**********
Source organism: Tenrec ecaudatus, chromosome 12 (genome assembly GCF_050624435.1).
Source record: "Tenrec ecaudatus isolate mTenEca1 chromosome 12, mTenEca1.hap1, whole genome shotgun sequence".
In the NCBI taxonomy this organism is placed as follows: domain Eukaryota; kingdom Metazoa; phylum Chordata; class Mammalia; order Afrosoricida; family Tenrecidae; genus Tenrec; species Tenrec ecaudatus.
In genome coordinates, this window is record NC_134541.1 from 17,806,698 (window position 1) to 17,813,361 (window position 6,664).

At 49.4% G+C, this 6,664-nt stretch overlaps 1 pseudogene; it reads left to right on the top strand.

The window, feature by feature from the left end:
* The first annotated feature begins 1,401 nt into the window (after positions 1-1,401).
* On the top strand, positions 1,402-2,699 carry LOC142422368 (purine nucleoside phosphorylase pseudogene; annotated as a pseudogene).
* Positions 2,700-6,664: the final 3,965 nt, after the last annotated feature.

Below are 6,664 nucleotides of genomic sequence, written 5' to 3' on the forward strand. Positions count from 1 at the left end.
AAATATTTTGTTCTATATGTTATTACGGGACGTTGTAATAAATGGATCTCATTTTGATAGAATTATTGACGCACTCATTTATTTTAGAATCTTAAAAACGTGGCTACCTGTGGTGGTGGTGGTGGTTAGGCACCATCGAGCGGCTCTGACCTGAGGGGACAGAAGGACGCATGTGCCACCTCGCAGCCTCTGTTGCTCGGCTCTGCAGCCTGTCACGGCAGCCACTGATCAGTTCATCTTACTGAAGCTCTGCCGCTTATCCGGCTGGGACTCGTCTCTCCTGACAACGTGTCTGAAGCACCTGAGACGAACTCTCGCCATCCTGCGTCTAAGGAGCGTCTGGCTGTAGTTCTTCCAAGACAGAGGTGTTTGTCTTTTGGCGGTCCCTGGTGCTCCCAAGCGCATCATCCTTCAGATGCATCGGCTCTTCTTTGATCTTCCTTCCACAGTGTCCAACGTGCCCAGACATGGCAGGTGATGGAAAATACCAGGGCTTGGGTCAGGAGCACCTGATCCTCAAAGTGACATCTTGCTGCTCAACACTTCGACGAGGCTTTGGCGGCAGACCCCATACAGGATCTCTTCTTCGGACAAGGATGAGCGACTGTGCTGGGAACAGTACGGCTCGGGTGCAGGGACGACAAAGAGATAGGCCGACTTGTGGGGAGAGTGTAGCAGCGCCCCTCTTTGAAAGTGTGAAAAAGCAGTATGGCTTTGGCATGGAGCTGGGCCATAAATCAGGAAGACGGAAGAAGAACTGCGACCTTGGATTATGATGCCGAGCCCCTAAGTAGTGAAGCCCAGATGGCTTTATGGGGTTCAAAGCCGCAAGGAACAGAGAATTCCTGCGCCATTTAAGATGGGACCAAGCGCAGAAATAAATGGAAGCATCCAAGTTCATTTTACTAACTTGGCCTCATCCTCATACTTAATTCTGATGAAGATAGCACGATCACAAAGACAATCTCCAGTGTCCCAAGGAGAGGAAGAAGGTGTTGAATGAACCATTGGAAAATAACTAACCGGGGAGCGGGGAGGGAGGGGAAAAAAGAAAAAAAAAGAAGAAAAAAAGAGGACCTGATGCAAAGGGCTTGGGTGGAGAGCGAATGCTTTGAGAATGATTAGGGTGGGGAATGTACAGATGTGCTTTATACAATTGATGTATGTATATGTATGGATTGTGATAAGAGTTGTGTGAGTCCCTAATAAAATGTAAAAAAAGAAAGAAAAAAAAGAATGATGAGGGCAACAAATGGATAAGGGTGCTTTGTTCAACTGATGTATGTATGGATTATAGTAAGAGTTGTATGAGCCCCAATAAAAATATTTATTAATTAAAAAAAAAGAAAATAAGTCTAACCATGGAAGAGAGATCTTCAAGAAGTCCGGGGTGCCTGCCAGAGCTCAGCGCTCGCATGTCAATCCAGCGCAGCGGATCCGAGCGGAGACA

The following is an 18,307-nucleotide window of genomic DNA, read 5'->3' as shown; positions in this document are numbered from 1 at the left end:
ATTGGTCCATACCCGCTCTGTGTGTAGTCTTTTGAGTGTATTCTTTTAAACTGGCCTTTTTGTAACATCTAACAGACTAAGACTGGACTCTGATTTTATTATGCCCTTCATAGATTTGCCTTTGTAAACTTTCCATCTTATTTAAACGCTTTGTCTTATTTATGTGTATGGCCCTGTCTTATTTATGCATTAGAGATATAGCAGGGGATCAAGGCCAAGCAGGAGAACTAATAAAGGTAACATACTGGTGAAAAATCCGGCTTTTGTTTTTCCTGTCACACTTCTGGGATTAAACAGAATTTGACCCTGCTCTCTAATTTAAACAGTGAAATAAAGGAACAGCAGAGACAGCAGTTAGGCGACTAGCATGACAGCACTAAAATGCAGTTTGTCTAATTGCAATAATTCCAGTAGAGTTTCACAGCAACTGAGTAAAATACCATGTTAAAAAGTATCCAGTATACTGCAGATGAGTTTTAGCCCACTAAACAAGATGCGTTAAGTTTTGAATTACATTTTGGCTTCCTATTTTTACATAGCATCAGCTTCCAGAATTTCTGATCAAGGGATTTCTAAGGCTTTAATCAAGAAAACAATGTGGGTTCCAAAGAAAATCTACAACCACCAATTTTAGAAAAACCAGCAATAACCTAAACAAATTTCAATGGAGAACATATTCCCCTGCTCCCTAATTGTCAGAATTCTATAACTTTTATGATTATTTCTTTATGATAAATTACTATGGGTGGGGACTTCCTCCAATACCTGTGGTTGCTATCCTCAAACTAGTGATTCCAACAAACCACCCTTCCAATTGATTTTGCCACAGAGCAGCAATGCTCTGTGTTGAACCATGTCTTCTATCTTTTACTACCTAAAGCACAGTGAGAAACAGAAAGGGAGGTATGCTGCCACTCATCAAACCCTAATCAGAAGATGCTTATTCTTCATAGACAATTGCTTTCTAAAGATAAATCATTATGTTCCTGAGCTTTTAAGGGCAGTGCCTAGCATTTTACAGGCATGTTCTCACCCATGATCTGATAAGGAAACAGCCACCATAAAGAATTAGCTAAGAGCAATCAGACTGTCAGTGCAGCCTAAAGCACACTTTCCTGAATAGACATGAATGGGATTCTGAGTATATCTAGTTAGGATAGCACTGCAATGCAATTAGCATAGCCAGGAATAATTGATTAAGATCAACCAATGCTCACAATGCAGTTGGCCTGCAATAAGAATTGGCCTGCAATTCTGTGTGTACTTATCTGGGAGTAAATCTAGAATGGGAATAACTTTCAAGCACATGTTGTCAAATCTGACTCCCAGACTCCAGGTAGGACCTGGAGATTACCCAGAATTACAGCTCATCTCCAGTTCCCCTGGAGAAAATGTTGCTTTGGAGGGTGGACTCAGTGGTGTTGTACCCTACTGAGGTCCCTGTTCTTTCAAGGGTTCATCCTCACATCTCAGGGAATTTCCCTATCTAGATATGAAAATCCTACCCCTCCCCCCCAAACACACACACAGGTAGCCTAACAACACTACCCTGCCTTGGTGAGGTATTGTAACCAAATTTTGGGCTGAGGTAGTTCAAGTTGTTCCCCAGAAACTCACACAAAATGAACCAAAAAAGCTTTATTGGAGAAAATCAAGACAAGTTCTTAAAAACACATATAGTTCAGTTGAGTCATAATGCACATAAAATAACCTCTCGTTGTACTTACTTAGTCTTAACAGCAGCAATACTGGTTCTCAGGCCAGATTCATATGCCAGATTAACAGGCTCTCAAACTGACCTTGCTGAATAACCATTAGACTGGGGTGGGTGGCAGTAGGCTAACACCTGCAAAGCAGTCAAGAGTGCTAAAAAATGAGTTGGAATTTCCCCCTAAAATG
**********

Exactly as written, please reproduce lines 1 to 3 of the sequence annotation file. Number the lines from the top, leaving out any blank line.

Source organism: Tenrec ecaudatus, chromosome 12 (genome assembly GCF_050624435.1).
Source record: "Tenrec ecaudatus isolate mTenEca1 chromosome 12, mTenEca1.hap1, whole genome shotgun sequence".
In the NCBI taxonomy this organism is placed as follows: domain Eukaryota; kingdom Metazoa; phylum Chordata; class Mammalia; order Afrosoricida; family Tenrecidae; genus Tenrec; species Tenrec ecaudatus.